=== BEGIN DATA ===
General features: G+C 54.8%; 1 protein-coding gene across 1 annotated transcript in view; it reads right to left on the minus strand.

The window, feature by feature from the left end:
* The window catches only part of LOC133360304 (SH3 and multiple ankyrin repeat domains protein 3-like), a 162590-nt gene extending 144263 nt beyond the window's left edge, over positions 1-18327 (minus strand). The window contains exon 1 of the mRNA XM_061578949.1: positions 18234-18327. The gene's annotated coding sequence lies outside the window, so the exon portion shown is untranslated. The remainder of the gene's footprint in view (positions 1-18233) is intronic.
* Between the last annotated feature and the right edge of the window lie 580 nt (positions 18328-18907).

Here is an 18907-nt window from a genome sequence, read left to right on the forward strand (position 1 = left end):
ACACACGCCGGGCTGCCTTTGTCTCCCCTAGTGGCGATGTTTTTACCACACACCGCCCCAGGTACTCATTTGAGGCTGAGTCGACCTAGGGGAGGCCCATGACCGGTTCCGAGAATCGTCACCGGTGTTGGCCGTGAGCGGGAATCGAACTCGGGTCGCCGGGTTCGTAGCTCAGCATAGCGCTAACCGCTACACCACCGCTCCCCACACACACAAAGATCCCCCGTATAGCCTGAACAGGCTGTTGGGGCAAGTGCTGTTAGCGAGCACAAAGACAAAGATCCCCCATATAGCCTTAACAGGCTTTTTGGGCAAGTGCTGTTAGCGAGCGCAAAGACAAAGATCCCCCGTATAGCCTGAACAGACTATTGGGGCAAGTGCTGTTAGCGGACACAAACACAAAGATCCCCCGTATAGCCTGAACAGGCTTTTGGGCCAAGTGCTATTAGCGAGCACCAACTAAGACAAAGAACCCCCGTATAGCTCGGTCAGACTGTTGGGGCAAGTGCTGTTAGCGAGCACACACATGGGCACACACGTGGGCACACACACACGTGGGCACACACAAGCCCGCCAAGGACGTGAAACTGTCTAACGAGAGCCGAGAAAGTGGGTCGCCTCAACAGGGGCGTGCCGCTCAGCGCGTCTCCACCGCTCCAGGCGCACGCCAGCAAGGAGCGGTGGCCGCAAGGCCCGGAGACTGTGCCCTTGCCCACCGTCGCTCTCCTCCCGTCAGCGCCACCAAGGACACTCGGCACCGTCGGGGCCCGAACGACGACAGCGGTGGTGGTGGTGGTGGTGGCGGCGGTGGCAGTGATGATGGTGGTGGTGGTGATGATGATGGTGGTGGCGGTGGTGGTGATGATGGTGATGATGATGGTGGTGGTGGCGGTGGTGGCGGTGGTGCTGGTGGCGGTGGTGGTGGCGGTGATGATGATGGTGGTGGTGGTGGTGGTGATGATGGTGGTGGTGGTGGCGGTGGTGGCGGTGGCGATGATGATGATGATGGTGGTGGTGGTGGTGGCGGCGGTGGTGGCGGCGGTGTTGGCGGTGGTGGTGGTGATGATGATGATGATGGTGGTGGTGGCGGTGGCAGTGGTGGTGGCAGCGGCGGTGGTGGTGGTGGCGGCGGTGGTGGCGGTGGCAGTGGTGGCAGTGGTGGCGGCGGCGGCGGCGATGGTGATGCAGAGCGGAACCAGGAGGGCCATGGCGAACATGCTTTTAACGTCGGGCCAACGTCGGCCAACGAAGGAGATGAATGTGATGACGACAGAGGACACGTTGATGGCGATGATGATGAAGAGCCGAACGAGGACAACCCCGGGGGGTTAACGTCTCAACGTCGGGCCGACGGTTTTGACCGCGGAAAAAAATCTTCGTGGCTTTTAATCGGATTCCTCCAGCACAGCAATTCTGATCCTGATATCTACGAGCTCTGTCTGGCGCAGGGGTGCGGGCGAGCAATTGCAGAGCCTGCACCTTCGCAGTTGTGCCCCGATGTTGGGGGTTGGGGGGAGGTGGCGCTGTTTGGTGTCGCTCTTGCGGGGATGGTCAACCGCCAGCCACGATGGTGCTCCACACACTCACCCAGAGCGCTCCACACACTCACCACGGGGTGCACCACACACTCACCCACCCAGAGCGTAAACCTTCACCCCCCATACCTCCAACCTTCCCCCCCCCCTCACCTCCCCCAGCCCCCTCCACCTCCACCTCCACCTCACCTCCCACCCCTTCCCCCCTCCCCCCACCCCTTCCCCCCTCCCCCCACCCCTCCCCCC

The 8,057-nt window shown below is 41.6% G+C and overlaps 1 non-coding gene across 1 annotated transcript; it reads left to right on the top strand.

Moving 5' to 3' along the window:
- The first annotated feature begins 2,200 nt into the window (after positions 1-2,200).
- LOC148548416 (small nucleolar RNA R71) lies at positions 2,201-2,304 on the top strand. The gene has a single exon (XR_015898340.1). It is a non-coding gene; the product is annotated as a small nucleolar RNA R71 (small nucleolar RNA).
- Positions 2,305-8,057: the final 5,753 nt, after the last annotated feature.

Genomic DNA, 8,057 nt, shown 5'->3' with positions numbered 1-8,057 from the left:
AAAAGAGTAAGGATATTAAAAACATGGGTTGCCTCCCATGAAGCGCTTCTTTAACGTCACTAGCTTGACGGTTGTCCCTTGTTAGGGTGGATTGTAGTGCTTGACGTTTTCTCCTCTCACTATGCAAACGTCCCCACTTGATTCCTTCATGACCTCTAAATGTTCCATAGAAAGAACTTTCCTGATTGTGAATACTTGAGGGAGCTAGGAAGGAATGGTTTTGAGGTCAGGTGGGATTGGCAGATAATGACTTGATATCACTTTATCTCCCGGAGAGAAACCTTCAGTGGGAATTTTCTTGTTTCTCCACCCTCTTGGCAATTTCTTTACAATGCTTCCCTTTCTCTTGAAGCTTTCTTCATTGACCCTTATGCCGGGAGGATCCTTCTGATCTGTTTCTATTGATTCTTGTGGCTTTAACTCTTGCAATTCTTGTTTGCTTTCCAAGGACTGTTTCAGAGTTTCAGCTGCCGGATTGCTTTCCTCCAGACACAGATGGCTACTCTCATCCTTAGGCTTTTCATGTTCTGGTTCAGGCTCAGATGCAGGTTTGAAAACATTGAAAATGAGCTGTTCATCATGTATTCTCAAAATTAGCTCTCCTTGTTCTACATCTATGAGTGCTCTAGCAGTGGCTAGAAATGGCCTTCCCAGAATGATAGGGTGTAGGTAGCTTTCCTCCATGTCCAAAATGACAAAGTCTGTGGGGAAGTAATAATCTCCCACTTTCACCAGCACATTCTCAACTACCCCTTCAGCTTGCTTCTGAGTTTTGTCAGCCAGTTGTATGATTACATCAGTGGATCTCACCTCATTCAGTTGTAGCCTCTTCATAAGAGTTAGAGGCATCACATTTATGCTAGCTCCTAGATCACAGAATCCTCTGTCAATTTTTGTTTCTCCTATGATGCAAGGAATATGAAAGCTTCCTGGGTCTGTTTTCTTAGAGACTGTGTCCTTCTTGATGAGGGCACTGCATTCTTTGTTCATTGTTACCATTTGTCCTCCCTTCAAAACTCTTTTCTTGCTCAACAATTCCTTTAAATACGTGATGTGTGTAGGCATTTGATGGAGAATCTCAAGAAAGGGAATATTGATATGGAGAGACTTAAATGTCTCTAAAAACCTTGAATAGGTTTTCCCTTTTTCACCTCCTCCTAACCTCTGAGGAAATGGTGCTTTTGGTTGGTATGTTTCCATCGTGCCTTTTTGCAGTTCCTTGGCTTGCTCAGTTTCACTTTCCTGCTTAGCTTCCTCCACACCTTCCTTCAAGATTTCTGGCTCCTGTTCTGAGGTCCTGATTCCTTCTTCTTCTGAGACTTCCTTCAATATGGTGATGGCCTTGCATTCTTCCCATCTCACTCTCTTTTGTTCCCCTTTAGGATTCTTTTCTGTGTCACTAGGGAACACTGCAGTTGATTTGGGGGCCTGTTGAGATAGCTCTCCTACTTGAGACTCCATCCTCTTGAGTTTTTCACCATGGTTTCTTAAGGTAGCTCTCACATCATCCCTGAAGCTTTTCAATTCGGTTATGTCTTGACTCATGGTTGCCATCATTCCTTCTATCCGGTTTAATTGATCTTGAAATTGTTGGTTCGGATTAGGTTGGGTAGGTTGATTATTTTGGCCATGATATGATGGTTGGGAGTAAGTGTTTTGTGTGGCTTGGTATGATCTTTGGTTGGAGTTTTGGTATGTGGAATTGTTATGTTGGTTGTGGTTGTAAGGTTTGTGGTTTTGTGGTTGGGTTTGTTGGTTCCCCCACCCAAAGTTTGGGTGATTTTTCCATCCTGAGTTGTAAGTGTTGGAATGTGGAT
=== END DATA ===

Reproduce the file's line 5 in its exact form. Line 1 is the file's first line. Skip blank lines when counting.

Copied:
Here is an 18907-nt window from a genome sequence, read left to right on the forward strand (position 1 = left end):